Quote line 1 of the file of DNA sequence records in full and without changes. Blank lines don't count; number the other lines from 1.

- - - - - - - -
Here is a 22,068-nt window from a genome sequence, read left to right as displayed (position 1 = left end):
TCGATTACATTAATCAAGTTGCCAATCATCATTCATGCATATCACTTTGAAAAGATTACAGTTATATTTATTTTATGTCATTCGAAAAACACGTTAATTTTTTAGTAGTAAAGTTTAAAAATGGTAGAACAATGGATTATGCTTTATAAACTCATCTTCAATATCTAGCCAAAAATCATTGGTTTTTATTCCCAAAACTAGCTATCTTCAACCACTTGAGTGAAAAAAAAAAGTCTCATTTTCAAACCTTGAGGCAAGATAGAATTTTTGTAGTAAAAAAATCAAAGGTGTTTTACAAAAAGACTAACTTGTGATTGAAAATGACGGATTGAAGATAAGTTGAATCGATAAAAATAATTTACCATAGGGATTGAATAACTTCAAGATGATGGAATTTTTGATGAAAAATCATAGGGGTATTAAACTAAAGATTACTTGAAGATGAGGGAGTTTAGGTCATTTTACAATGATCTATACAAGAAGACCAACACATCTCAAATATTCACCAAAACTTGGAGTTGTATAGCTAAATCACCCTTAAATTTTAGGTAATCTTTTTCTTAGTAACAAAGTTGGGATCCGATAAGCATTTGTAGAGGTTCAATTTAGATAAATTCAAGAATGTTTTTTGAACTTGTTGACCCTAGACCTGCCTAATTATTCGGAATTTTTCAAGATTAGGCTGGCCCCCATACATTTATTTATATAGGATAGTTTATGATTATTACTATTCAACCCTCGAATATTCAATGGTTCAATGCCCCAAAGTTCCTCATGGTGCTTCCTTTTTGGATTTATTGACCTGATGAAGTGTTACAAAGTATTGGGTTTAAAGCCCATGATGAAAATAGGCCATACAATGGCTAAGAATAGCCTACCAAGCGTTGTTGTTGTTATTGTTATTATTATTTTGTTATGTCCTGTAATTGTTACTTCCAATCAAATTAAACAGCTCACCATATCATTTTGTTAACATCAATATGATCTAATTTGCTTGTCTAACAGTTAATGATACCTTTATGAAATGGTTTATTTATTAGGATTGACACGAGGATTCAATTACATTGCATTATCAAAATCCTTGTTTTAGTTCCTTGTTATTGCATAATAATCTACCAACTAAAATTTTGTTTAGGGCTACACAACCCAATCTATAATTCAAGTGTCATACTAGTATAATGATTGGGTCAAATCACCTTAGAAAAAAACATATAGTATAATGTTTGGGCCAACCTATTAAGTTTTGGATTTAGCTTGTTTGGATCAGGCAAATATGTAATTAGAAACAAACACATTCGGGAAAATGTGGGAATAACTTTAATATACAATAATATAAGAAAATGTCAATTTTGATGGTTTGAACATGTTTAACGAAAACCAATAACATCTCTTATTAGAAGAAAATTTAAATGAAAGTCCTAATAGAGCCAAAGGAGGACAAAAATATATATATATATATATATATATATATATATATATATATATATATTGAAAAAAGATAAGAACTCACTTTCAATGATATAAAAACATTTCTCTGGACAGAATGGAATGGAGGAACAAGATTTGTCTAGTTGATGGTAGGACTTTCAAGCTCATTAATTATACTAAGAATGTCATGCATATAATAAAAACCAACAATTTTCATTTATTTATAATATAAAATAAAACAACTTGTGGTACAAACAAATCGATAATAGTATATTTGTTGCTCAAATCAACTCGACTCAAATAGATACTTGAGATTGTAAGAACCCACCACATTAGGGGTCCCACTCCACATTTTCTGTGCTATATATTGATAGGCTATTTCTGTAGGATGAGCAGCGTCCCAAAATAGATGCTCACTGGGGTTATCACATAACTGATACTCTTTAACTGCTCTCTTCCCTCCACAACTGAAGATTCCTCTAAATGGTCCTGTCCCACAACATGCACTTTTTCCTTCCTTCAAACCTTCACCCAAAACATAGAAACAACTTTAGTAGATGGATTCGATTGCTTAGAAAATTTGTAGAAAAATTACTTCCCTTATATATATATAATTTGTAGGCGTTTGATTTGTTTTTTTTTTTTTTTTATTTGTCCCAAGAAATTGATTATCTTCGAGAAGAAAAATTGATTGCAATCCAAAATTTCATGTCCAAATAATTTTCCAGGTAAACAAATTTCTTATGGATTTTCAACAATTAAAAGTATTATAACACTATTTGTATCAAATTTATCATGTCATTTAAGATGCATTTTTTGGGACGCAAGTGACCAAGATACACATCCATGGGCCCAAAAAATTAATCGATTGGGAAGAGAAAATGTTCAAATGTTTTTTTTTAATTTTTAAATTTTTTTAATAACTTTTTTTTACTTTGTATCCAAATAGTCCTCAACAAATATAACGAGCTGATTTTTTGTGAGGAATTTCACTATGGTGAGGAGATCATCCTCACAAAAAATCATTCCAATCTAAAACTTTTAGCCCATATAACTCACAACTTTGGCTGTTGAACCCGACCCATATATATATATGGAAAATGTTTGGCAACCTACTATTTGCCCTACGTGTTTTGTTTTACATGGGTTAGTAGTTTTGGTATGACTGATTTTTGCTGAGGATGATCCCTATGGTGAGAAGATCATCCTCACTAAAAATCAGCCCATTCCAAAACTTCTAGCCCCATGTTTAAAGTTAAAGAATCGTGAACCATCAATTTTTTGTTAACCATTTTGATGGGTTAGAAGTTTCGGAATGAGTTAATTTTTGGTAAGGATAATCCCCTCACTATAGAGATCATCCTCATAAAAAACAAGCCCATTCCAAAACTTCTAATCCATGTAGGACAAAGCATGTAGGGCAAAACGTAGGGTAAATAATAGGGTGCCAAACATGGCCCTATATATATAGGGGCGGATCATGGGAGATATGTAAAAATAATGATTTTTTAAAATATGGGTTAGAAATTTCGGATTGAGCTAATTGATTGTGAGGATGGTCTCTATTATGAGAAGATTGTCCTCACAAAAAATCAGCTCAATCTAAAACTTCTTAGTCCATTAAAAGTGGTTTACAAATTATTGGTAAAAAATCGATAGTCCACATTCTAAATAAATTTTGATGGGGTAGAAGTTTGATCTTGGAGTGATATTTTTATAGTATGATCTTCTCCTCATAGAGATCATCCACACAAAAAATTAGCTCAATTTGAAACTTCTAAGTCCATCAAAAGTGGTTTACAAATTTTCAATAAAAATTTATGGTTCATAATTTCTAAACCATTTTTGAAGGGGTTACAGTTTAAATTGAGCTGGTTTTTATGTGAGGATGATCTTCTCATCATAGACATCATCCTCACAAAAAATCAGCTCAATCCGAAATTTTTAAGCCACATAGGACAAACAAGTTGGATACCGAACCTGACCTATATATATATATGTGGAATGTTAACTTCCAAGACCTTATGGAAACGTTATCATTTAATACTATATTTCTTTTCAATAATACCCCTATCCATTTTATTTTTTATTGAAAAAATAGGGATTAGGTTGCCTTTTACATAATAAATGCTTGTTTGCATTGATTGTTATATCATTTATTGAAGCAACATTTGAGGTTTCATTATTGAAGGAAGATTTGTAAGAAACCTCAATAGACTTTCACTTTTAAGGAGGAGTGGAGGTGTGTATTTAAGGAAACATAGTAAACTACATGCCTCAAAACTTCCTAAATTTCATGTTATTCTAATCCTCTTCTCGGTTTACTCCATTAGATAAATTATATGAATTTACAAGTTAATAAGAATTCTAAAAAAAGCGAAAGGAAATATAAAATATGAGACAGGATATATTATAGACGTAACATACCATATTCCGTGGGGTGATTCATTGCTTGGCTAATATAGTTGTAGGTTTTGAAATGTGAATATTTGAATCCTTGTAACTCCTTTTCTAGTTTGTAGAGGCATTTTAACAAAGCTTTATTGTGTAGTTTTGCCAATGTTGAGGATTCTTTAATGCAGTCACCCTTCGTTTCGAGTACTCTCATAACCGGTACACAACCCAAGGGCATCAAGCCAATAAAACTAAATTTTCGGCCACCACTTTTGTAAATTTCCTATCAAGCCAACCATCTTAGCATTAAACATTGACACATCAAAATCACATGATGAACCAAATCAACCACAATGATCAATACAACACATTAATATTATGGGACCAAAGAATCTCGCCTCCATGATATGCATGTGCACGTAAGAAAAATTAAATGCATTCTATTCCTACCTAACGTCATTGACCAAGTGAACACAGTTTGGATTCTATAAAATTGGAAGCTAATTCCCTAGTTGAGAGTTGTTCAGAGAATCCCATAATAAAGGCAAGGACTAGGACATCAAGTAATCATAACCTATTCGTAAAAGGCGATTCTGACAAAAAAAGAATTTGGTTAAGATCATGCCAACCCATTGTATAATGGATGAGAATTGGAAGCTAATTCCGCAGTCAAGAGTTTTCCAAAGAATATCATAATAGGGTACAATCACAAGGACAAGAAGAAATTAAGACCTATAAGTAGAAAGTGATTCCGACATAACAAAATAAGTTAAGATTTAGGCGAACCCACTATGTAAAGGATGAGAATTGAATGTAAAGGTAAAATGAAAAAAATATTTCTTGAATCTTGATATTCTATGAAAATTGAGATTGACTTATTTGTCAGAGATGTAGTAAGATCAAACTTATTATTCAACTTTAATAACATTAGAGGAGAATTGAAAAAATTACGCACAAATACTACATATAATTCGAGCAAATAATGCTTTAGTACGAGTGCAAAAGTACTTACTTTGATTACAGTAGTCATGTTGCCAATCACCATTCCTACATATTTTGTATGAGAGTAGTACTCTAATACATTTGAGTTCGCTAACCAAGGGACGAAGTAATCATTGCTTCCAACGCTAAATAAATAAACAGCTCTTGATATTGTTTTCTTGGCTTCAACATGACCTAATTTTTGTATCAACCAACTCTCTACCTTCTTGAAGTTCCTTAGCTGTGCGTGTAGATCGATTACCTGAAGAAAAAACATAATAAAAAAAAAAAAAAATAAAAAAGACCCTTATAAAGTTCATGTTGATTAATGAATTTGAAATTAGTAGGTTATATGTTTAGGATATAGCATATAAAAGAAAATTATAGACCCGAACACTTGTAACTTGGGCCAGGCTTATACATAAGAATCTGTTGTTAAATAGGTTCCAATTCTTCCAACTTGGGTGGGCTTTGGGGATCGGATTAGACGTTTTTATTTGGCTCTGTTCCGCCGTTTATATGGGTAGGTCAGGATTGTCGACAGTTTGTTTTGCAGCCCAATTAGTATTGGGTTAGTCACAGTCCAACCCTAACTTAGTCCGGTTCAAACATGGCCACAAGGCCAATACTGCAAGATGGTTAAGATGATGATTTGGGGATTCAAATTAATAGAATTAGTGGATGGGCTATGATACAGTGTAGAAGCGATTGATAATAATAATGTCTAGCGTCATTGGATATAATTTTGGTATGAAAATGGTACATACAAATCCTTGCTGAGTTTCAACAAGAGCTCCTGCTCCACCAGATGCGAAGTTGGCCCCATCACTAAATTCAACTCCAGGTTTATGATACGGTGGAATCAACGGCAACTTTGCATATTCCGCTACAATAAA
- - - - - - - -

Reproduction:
Here is a 22,068-nt window from a genome sequence, read left to right as displayed (position 1 = left end):